In Yekaterinburg, the main city of Russia’s Ural region, retired army officer Vladimir Yefimov organizes army veterans to fight for Russia in southeastern Ukraine, more than 1,000 miles away. While Russia’s deployment of army troops and non-official Russian “volunteer” fighters in Ukraine is not news, Yefimov describes in new detail how Russian army vets are selected, organized and paid to join the war. His account underscores that the army of Russian “volunteers” is run with at least the tacit help of the Kremlin.
Yefimov is a former Special Forces (spetsnaz) officer who now heads the Sverdlovsk Oblast Fund for Special Forces Veterans. In an interview with Yekaterinburg Online, a local news website, he told of sending between 150 and 250 fighters to Ukraine’s Donbas war zone this year. While he says his fighters are “volunteers” rather than mercenaries, they are paid salaries: from $1,000 per month for a low-ranking enlisted man to $2,000-4,000 for officers. Yefimov did not answer the reporter’s question about who pays the salaries.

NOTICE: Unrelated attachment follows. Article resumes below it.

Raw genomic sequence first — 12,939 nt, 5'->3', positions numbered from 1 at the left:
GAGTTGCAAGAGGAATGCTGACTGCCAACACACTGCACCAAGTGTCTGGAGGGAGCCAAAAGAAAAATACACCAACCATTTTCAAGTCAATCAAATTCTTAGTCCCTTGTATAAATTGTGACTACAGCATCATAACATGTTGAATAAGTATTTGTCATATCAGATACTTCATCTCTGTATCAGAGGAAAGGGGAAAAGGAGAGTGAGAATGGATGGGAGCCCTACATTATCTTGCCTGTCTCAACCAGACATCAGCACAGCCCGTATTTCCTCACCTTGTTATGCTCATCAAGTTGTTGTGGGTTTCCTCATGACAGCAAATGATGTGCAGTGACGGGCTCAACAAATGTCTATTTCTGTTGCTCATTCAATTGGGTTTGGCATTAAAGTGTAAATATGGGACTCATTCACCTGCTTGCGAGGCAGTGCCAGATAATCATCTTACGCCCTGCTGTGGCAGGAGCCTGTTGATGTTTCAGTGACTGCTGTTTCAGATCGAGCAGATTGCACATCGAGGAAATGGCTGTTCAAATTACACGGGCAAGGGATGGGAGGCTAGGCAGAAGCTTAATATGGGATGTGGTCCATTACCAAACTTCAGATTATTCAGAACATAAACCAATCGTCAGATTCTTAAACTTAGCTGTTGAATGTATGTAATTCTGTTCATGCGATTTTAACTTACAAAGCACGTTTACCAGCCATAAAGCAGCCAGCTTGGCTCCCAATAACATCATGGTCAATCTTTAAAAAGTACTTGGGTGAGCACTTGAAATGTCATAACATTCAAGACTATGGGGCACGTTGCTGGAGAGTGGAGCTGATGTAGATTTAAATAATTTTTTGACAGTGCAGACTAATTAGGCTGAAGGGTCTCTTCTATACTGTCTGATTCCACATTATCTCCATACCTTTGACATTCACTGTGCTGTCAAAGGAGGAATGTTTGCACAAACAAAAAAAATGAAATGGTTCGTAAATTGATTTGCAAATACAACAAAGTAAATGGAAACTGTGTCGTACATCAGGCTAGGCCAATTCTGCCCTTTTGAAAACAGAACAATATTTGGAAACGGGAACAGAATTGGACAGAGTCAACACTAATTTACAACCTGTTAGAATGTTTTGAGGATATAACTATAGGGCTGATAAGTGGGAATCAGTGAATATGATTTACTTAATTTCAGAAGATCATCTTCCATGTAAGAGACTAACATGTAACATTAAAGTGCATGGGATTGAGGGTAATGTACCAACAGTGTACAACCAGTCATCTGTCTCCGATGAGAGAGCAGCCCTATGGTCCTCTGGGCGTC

Ukraine’s government says more than 10,000 Russian mercenaries form the bulk of the Russian proxy forces that the Kremlin has used to sponsor the creation of the separatist “people’s republics” in parts of Ukraine’s Donetsk and Lugansk provinces. Many fighters are motivated by the propaganda of the Kremlin-controlled media, Yefimov says. “Our press and television present the dramatic facts. The Russian people cannot tolerate the terror that the fascists have staged there [in Ukraine]. Killing women, children and the elderly. Most of those who go [to fight] are sensitive and empathetic; they want to help. This is especially true for people from 40 to 60 years of age, who were brought up under Soviet traditions.” Other fighters go because they miss the adrenaline of war or to earn money, he said.